The attempt to repeal the Aurora pit bull ban, also in effect since 1989, would have required about 7,500 petition signatures if placed on the ballot through the initiative process. It drew 24,519 votes, 32% of those cast, against 51,878 votes (68%) upholding the ban.
Based on the Miami-Dade and Aurora experiences, attempts to repeal pit bull bans appear likely to receive the support of between three and four times as many voters as the minimum number of petition signatures needed to place them on the ballot: not nearly enough to pass a repeal attempt endorsed by barely enough people to go before the voters.
But there is as yet no data to suggest how a pit bull ban repeal attempt would fare if placed on the ballot by substantially more than the minimum number of required petition signatures.
Mayoral election suggests Springfield ban will stand
Based on the outcome of the April 2017 Springfield mayoral election, however, in which pit bulls were an issue, the Springfield initiative is likely to receive no more support than did those in Miami-Dade and Aurora.
The Miami-Dade and Aurora pit bull bans predate Florida and Colorado legislation which forbids cities and counties from passing breed-specific ordinances. Both, however, were “grandfathered” by the statewide legislation.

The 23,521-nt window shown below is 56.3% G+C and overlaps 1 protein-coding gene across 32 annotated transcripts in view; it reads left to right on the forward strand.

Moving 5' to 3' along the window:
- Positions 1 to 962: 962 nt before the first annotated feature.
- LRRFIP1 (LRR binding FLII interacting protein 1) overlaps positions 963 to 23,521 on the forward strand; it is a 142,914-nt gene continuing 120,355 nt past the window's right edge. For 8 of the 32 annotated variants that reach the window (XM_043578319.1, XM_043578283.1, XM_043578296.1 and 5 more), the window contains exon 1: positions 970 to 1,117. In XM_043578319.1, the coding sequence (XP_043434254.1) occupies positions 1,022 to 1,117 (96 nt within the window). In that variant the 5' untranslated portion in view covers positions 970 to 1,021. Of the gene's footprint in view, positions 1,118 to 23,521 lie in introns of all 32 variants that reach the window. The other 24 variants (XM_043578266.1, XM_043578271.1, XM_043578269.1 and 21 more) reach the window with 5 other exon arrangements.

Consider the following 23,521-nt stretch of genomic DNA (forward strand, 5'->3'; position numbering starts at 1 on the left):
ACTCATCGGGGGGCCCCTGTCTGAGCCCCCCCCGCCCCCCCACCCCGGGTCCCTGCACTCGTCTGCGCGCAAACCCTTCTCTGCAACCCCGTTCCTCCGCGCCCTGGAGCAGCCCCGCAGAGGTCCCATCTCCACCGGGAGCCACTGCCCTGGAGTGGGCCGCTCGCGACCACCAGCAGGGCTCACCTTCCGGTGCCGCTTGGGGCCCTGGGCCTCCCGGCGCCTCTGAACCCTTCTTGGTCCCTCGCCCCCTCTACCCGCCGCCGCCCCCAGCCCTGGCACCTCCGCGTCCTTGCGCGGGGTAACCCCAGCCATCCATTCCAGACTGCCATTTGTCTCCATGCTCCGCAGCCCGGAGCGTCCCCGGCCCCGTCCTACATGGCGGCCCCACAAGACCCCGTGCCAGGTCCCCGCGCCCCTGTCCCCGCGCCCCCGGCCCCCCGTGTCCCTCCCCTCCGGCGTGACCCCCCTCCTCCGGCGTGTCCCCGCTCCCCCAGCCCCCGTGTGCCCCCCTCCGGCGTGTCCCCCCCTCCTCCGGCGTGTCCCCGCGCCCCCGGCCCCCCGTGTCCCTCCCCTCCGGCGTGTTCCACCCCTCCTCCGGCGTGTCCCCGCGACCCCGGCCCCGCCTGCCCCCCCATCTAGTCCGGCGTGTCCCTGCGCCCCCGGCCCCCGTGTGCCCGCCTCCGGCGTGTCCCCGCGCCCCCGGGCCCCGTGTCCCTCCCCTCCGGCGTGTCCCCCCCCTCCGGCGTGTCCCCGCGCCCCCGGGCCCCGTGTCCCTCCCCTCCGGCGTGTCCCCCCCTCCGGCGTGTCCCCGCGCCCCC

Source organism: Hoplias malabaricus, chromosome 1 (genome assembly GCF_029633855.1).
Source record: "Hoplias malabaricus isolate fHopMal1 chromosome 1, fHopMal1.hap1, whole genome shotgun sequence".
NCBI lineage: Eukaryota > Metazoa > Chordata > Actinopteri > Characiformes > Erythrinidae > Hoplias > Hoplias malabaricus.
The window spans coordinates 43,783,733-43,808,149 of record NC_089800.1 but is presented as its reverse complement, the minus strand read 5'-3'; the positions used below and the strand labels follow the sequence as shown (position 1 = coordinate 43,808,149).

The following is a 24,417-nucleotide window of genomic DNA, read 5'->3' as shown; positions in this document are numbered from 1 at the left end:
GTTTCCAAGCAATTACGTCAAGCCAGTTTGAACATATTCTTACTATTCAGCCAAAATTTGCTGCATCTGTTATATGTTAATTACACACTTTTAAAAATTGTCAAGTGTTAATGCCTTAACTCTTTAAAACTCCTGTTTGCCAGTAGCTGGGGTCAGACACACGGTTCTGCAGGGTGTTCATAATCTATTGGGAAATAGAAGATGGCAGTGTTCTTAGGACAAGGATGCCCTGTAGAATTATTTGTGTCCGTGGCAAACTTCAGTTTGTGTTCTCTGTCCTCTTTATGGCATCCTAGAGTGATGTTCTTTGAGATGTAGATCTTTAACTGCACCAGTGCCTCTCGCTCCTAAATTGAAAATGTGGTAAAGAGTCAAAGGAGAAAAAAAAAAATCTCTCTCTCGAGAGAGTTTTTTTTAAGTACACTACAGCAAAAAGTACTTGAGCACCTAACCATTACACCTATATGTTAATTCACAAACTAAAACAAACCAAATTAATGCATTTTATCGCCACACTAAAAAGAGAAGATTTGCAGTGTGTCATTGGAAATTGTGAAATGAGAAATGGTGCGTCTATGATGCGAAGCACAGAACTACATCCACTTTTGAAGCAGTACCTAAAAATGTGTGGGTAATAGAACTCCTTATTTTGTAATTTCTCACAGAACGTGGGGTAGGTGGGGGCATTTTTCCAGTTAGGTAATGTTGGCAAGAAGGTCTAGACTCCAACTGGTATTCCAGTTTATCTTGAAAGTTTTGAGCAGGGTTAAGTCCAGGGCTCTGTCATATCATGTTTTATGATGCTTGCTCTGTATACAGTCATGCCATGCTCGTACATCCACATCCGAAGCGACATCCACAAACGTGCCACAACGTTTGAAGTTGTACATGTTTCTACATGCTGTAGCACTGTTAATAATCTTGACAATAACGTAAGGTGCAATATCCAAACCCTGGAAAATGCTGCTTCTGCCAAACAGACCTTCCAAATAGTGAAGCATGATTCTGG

The Springfield ordinance comes in a state where bills to prohibit breed-specific legislation have repeatedly stalled in committee. About 85 cities in Missouri have breed-specific legislation of some sort.
Assuming that at least 2,228 petition signatures are validated, the Springfield city council is expected to decide by December 6, 2017 whether to repeal the ban, suspend it pending the April 2018 election, or allow it to take effect on January 1, 2018, also pending the April 2018 election results.
“The ban would be phased in gradually,” explained Alissa Zhu of the Springfield News-Leader. “Under the new ordinance, unregistered pit bulls who end up at the municipal animal shelter between January 1, 2018 and January 1, 2019 could be adopted out to families who live outside of city limits. The city will accept new pit bull registrations until January 1, 2018. After the deadline, owners can continue to renew existing registrations annually and keep their pets. No new registrations will be accepted after the deadline, and any unregistered pit bulls found in city limits ‘may be seized and disposed of,’ according to the ordinance.
“A pit bull owner is required to renew their pet’s registration every year for a fee of $50,” Zhu continued. Pit bull owners “will be issued a pit bull tag, which must be attached to the dog’s collar or harness. Pit bulls must be spayed or neutered and micro-chipped. When pit bulls are out in public, they must be leashed and muzzled.”
Pit bulls lead in local attacks
According to Springfield-Greene County Health Department data, the four dog breeds most often involved in reported bite incidents from 2015 to 2017 were pit bulls (38), German shepherds (23), other terriers (20), and Labrador retrievers (18).